On joining the staff at the “Rad Lab,” Gil turned his attention from problems of weak interactions to those of the rather different strong interactions of hadrons. He joined with Professors Owen Chamberlain and Carson Jeffries to build the first polarized target for high-energy physics. Its initial use was in a pion-proton scattering experiment in 1963 at the “Rad Lab’s" 184-inch synchro-cyclotron. The target was a technological tour de force application of the basic ideas of dynamic nuclear polarization that had been developed by Jeffries at Berkeley and independently by Professor Anatole Abragham at Saclay in France. With it, Gil and colleagues obtained a rich store of detailed results on spin-dependent effects in high-energy scattering processes. During the following 15 years Gil was a senior member of a research group that carried out numerous experiments with polarized targets at the synchro-cyclotron and the Bevatron accelerator at the “Rad Lab.” Later he continued this work at the Fermi National Laboratory (FNAL) in Illinois and at the Stanford Linear Accelerator Center (SLAC). The polarized target work pioneered by Chamberlain and Shapiro at Berkeley spawned similar developments at practically all the major high-energy physics facilities in the world, and a whole industry of polarized target research soon evolved at accelerator facilities in France, England, Switzerland, Japan and the (then) Soviet Union. Gil was an active participant in numerous international conferences in the field.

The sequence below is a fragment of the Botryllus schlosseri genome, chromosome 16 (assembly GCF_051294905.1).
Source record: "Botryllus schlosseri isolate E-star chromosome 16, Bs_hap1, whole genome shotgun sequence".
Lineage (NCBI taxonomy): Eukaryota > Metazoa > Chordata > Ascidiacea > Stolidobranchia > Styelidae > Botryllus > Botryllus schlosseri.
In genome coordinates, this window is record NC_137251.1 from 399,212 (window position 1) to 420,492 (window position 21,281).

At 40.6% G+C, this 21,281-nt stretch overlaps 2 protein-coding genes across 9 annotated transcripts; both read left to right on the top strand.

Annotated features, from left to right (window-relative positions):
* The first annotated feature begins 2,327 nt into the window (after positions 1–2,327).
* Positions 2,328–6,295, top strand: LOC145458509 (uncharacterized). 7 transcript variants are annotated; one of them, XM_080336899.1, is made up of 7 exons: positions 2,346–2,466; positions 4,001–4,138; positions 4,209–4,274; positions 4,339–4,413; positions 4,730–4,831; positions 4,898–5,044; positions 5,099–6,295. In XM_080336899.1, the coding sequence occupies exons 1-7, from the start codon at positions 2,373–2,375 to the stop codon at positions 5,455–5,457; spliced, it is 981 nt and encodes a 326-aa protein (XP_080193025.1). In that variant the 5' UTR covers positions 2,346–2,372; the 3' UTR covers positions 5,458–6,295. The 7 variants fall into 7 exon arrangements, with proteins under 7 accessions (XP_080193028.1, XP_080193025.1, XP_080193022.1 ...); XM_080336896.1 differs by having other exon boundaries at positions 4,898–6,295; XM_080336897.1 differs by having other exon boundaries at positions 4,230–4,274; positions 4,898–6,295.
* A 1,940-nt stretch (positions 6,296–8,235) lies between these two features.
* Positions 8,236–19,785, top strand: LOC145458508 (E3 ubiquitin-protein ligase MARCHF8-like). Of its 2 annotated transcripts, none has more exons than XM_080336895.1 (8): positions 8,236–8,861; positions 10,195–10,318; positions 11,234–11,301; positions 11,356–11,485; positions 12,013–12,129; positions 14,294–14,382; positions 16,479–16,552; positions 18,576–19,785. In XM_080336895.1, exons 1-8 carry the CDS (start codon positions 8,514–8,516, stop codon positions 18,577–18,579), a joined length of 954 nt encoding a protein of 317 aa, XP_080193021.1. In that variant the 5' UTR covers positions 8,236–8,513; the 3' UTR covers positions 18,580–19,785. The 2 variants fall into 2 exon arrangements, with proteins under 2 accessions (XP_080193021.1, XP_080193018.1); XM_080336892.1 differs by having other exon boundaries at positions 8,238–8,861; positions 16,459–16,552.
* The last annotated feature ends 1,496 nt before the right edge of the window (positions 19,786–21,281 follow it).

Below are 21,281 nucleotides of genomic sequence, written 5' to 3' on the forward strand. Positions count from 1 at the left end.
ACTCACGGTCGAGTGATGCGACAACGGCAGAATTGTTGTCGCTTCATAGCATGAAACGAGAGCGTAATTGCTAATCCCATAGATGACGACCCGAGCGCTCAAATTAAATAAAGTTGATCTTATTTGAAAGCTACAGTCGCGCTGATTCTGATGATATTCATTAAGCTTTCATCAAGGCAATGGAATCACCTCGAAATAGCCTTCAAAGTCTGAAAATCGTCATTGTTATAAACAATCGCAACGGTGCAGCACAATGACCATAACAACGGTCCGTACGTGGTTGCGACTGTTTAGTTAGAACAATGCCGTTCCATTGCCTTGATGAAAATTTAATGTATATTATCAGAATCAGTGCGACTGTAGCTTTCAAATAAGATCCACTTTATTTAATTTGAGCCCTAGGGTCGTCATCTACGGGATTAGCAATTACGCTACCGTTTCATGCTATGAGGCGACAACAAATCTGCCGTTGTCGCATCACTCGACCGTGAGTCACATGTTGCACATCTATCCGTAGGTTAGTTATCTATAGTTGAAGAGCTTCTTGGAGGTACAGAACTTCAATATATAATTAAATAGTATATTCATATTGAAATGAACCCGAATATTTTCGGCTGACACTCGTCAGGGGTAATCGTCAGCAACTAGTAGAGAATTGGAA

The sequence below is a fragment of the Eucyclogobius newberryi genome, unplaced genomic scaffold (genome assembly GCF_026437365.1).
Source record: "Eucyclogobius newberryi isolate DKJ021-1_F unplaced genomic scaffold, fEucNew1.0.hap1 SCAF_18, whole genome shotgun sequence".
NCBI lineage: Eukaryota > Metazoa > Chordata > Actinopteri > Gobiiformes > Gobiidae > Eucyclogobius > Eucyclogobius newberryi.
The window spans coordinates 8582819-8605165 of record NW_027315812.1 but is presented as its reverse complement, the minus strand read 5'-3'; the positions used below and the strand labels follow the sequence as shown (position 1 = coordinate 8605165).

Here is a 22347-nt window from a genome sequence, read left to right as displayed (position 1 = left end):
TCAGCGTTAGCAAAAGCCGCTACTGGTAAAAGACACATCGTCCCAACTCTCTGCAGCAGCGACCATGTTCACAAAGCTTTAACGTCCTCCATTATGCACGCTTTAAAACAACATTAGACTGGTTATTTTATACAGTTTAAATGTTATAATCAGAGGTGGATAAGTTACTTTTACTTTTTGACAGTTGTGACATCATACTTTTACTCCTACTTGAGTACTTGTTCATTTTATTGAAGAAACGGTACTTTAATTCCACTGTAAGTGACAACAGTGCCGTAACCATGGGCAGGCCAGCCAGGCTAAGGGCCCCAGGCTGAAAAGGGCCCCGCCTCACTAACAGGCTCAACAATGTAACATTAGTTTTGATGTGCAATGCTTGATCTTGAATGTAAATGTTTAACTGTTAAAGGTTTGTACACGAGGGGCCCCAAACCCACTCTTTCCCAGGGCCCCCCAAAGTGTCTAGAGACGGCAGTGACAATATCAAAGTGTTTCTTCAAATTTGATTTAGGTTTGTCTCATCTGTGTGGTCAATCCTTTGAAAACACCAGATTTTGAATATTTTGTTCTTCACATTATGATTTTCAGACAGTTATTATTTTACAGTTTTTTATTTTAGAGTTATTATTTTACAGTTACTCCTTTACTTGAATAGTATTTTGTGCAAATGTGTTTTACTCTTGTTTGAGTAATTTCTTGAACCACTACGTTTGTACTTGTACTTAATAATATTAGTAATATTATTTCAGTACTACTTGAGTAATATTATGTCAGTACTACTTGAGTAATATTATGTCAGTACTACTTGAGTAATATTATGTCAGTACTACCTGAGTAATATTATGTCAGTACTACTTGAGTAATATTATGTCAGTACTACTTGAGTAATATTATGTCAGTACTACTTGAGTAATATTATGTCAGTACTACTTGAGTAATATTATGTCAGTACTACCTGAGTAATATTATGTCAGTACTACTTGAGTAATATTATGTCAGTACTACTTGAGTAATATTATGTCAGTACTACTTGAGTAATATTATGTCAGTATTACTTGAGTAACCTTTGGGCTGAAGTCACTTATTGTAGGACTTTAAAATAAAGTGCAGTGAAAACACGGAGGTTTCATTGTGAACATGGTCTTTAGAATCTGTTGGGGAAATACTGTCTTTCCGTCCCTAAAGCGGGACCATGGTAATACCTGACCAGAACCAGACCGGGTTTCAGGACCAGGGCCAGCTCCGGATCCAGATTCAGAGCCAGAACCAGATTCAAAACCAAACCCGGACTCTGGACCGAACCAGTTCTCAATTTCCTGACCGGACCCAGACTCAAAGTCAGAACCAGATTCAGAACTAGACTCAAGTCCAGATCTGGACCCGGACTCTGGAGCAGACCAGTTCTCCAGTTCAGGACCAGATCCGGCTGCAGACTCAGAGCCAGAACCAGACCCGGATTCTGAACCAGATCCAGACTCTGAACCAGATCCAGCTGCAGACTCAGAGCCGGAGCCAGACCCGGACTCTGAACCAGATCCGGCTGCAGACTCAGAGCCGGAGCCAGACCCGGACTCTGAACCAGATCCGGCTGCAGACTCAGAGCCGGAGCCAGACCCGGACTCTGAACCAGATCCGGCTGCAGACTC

In addition to the study of interactions of hadrons, the technique was used to determine the fundamental intrinsic parity of strange particles. With colleagues at SLAC, Gil made an innovative application of the polarized target to search for evidence of time reversal invariance in scattering of electrons. This was an important test of one of the most basic symmetries and conservation laws in physics. He had a deep and abiding interest in physics with polarized targets, but he didn't hesitate to involve himself in other projects when the physics interested him. As particle physics experiments evolved into greater complexity and sophistication, requiring massive collaborations and mixtures of talent, Gil made valuable contributions to such efforts. He worked with the Time Projection Chamber group that produced important results on high-energy electron-positron and photon-photon interactions at the SLAC storage ring SPEAR during the decade of the 1980s. In the next decade he joined the SLAC Large Detector group to determine the properties of the 91 GeV Z-Boson resonantly produced at the SLAC Linear Collider. This experiment also produced the single most accurate determination of the weak mixing angle, and thereby provided what is still the most sensitive test of the Standard Model. In another project at SLAC, he and collaborators studied deep inelastic scattering of polarized electrons from which they obtained information on the spin structure of the neutron. His last research effort was in planning an imaginative use of cosmic-ray neutrinos to map the earth's density through its mantle and core, in effect a CAT scan of our planet.